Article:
Hot answers tagged shevatim-12-tribes
Jacob had twelve sons, and on spiritual matters, we count those twelve. With Levi as one and Joseph as one. (That's for instance what you'd find on the High Priest's decision breastplate.) On financial/land matters, however, Levi did his own thing, and Joseph got a double portion as his sons Ephraim and Menashe. For instance, there were spaces for twelve ...
Rashi asks this question - and answers it in 2 ways: רש"י: אלה ראשי בית אבותם. מתוך שהוזקק ליחס שבטו של לוי עד משה ואהרן בשביל משה ואהרן, התחיל ליחסם דרך תולדותם (ה) מראובן. (ובפסיקתא גדולה ראיתי, לפי שקנטרם יעקב אבינו לשלשה שבטים הללו בשעת מותו, חזר הכתוב ויחסם כאן לבדם, לומר שחשובים הם): שפתי חכמים (ה) וא"ת עדיין יש להקשות למה לא התחיל ...
I actually saw a dvar torah this week that claimed that the tribe of Gad showed that the others were actually exact by a miracle in Mail Jewish (quoted below). See the quote from Rav Chaim Kanievsky below based on what his father the Steipler Rav told him. Another explanation is that the counts were actually rounded to the nearest fifty or rounded up to the ...
After the reign of Solomon, the nation was divided into 2 kingdoms, North and South (the kingdoms of Israel and Judah respectively). The Northern Kingdom (sometimes called "Ephraim") was composed of most of the tribes while the southern kingdom, Judah, was made up mostly of Judah, Benjamin and some of Levi (though I have heard that there were a few ...
If the brothers knew about it, they would have known the reason - that they were forced to do it in order to obtain food. Yosef, as the second in command, would not have been forced due to his position (giving out the food to everyone else). So the fact that he was circumcised would have had to have been for a different reason. ברוך שכוונתי וכו
Radak explains that the verse is saying that Hiram was from the Tribe of Naftali, meaning that his father was from Naftali. He is called Tyrian because that was where he lived. So his father was from Naftali and his mother was from Dan. Parenthetically, the commentary attributed to Rashi on Chronicles explains that Huram's mother's tribe is given based ...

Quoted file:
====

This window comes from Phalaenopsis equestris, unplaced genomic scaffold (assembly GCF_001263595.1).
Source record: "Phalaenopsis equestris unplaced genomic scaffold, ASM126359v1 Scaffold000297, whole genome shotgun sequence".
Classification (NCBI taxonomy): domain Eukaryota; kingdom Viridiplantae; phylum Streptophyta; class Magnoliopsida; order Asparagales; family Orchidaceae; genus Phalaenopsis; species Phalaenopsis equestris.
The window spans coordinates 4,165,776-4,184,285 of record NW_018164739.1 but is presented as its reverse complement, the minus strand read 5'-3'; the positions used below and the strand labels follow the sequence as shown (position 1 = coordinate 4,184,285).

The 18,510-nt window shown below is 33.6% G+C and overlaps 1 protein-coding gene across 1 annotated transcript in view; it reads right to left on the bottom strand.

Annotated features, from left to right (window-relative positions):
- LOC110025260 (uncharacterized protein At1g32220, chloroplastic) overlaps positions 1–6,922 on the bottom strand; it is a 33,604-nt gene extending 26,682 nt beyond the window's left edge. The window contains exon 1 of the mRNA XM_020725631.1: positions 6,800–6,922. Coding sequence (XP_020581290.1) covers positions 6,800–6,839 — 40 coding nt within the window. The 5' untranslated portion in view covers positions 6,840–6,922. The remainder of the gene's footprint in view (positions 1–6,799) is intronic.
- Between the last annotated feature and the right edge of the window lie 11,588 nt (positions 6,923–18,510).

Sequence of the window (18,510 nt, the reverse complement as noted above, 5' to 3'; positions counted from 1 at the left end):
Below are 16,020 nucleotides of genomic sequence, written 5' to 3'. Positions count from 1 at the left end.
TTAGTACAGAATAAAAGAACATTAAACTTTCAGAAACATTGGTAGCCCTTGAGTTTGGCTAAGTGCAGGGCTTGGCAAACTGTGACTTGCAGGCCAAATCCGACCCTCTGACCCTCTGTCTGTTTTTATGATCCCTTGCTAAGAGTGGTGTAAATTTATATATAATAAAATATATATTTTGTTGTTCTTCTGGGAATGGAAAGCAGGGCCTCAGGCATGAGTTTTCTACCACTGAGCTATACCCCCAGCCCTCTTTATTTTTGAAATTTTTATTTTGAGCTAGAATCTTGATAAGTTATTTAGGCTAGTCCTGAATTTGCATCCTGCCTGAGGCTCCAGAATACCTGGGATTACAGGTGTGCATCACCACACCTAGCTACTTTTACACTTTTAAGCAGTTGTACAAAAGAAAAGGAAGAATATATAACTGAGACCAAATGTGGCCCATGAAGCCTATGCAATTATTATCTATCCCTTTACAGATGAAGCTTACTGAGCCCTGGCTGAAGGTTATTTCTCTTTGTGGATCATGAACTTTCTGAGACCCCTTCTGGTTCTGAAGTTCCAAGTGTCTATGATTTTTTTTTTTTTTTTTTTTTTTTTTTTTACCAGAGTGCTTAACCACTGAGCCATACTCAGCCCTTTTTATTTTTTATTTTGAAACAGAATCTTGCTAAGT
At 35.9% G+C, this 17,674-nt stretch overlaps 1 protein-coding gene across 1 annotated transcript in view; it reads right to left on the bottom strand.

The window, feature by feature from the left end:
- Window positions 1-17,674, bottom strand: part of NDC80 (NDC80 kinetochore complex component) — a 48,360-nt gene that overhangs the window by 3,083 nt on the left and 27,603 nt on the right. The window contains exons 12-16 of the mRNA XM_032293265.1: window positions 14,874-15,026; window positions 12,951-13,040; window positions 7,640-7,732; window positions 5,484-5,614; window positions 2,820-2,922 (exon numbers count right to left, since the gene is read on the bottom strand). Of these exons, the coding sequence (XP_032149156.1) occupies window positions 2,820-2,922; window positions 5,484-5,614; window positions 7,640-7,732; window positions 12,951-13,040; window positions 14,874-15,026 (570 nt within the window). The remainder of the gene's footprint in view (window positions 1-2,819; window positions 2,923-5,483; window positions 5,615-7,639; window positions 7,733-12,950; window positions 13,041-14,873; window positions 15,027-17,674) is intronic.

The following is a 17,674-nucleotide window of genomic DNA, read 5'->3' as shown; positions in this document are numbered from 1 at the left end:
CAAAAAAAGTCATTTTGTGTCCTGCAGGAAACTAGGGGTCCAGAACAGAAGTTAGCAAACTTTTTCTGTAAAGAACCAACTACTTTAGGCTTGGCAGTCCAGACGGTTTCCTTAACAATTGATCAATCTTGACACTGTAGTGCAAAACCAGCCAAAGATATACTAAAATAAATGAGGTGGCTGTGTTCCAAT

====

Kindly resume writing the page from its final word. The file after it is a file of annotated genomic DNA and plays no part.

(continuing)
in sefer hayashar parshas vayeishev page kuf ayin beis (172) "(transltated from the hebrew) ...and to yovav ben yokton two daughters the older one was adinah and the younger was aridah and levi took adinah and yissachar took aridah" so the answer to your question is acording to sefer hayashar the name of levis wife is adinah
Rabbis today come from all tribes; there are no ancestral requirements for the job. Actually, if your ancestors were Temple priests (see below), you can't attend funerals unless they're of immediate family [Leviticus 21:1]; so many synagogues do not want to hire a rabbi who's of priestly ancestry -- he can't do funerals! There are special synagogue honors ...
This source (found thanks to a link in the comments;) discusses my question (and others), and answers (quoting Terumas Hadeshen explaining Rashi) that because Shimon was not the leader of his דגל flag-group, he got the word "פקודיו" added to his count as compensation. [He adds that Menashe also has a change in his count -- "והחונים עליו," for a similar ...